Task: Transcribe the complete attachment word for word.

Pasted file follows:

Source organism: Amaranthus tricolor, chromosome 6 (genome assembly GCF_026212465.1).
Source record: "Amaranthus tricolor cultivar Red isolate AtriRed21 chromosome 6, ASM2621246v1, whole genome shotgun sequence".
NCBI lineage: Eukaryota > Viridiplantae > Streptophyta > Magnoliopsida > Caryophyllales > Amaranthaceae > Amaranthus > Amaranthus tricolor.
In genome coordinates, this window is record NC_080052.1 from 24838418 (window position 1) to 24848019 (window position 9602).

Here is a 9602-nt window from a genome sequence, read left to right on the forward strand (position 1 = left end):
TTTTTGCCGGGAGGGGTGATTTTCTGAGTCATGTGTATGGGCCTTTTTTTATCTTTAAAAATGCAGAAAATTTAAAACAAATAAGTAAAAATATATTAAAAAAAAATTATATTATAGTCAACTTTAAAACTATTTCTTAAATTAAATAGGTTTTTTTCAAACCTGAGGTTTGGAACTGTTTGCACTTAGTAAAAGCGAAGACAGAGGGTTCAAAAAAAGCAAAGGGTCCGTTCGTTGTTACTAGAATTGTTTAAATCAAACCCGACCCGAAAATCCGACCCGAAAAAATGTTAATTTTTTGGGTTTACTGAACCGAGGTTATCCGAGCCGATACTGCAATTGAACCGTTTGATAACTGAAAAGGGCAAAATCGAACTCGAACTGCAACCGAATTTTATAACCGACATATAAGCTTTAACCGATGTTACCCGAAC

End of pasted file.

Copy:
Source organism: Amaranthus tricolor, chromosome 6 (genome assembly GCF_026212465.1).
Source record: "Amaranthus tricolor cultivar Red isolate AtriRed21 chromosome 6, ASM2621246v1, whole genome shotgun sequence".
NCBI lineage: Eukaryota > Viridiplantae > Streptophyta > Magnoliopsida > Caryophyllales > Amaranthaceae > Amaranthus > Amaranthus tricolor.
In genome coordinates, this window is record NC_080052.1 from 24838418 (window position 1) to 24848019 (window position 9602).

Here is a 9602-nt window from a genome sequence, read left to right on the forward strand (position 1 = left end):
TTTTTGCCGGGAGGGGTGATTTTCTGAGTCATGTGTATGGGCCTTTTTTTATCTTTAAAAATGCAGAAAATTTAAAACAAATAAGTAAAAATATATTAAAAAAAAATTATATTATAGTCAACTTTAAAACTATTTCTTAAATTAAATAGGTTTTTTTCAAACCTGAGGTTTGGAACTGTTTGCACTTAGTAAAAGCGAAGACAGAGGGTTCAAAAAAAGCAAAGGGTCCGTTCGTTGTTACTAGAATTGTTTAAATCAAACCCGACCCGAAAATCCGACCCGAAAAAATGTTAATTTTTTGGGTTTACTGAACCGAGGTTATCCGAGCCGATACTGCAATTGAACCGTTTGATAACTGAAAAGGGCAAAATCGAACTCGAACTGCAACCGAATTTTATAACCGACATATAAGCTTTAACCGATGTTACCCGAAC